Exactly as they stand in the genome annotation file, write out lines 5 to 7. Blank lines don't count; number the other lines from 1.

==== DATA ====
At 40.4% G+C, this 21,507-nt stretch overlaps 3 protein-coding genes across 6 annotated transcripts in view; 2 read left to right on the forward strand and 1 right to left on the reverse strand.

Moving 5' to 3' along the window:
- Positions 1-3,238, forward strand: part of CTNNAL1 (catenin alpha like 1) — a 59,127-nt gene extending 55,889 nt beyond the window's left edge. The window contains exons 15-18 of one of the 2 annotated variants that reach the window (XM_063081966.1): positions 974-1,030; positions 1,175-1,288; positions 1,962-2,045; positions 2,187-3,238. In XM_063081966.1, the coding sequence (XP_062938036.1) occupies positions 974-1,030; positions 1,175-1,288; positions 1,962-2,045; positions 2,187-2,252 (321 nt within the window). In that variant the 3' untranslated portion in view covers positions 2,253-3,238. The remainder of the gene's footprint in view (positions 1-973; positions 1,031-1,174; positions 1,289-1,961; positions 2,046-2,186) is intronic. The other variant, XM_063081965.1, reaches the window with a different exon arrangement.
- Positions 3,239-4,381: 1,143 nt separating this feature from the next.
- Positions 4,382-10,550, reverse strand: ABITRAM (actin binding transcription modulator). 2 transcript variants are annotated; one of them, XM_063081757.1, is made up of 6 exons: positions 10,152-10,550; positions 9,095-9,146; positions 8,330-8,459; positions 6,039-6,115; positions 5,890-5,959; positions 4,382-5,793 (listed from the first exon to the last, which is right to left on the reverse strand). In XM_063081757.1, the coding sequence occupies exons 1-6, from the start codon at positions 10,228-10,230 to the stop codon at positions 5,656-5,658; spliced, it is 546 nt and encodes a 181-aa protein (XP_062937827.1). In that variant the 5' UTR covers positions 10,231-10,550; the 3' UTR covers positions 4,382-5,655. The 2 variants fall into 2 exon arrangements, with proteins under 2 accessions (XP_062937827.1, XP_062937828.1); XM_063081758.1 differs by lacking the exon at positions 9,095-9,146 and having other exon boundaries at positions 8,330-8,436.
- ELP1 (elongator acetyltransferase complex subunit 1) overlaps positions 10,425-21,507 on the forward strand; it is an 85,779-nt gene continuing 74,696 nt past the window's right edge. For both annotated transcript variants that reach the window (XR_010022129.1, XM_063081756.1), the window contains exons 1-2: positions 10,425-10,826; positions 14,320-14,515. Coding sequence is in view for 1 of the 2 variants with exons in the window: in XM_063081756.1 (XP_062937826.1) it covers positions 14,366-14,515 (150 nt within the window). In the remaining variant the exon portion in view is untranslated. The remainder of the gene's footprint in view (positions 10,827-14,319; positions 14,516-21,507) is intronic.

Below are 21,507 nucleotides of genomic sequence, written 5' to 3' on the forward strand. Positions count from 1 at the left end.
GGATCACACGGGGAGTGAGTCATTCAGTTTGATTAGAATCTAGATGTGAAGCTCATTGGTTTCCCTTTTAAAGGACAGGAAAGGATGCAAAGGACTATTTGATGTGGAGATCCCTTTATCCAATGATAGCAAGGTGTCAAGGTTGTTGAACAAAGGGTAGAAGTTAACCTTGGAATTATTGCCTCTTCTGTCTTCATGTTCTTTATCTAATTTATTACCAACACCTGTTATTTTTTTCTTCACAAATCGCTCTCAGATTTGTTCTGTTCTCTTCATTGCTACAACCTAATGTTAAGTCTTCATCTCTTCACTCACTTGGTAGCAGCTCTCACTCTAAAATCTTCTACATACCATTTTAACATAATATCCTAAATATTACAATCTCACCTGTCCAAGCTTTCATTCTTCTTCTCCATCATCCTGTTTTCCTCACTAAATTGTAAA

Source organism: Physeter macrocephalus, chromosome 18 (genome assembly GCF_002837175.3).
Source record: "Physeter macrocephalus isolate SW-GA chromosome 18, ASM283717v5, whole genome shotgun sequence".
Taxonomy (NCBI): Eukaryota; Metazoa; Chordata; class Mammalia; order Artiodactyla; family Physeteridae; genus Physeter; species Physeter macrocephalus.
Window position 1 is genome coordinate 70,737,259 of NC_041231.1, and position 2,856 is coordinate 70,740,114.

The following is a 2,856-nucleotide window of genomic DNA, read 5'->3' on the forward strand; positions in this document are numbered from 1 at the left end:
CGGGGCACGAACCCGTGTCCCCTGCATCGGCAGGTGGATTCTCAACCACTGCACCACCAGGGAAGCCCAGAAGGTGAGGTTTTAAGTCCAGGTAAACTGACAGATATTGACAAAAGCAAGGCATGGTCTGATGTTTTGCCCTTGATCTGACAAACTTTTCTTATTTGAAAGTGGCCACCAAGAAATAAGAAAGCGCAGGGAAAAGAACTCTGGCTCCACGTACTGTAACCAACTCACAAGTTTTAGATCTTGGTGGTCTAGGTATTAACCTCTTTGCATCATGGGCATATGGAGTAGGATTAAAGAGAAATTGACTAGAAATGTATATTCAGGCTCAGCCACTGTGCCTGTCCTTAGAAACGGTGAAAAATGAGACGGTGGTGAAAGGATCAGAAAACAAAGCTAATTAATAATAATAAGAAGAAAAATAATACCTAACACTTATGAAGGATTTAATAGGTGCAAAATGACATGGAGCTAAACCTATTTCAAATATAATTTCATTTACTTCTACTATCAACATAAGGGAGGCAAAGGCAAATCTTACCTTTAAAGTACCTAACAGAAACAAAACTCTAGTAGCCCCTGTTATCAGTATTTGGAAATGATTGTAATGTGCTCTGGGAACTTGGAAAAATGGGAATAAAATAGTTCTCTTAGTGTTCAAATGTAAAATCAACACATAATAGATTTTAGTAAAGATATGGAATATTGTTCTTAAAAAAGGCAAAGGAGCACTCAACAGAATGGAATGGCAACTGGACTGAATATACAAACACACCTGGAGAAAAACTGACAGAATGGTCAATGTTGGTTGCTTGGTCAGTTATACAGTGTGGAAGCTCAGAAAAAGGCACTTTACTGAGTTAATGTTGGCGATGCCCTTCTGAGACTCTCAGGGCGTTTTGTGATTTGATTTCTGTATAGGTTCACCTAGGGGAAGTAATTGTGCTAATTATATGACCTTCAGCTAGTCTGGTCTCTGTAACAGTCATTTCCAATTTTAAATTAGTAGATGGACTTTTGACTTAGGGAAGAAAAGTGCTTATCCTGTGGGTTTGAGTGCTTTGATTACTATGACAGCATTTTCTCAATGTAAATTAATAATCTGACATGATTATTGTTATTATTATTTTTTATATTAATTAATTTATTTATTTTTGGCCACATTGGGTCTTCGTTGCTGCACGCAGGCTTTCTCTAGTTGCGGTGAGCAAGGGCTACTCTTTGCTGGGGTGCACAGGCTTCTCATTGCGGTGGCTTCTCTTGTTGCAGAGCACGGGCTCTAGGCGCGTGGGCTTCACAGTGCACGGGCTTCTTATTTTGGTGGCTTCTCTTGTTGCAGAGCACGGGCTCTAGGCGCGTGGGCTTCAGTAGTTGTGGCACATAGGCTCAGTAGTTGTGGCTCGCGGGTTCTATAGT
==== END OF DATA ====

- Positions 4,382-10,550, reverse strand: ABITRAM (actin binding transcription modulator). 2 transcript variants are annotated; one of them, XM_063081757.1, is made up of 6 exons: positions 10,152-10,550; positions 9,095-9,146; positions 8,330-8,459; positions 6,039-6,115; positions 5,890-5,959; positions 4,382-5,793 (listed from the first exon to the last, which is right to left on the reverse strand). In XM_063081757.1, the coding sequence occupies exons 1-6, from the start codon at positions 10,228-10,230 to the stop codon at positions 5,656-5,658; spliced, it is 546 nt and encodes a 181-aa protein (XP_062937827.1). In that variant the 5' UTR covers positions 10,231-10,550; the 3' UTR covers positions 4,382-5,655. The 2 variants fall into 2 exon arrangements, with proteins under 2 accessions (XP_062937827.1, XP_062937828.1); XM_063081758.1 differs by lacking the exon at positions 9,095-9,146 and having other exon boundaries at positions 8,330-8,436.
- ELP1 (elongator acetyltransferase complex subunit 1) overlaps positions 10,425-21,507 on the forward strand; it is an 85,779-nt gene continuing 74,696 nt past the window's right edge. For both annotated transcript variants that reach the window (XR_010022129.1, XM_063081756.1), the window contains exons 1-2: positions 10,425-10,826; positions 14,320-14,515. Coding sequence is in view for 1 of the 2 variants with exons in the window: in XM_063081756.1 (XP_062937826.1) it covers positions 14,366-14,515 (150 nt within the window). In the remaining variant the exon portion in view is untranslated. The remainder of the gene's footprint in view (positions 10,827-14,319; positions 14,516-21,507) is intronic.

Below are 21,507 nucleotides of genomic sequence, written 5' to 3' on the forward strand. Positions count from 1 at the left end.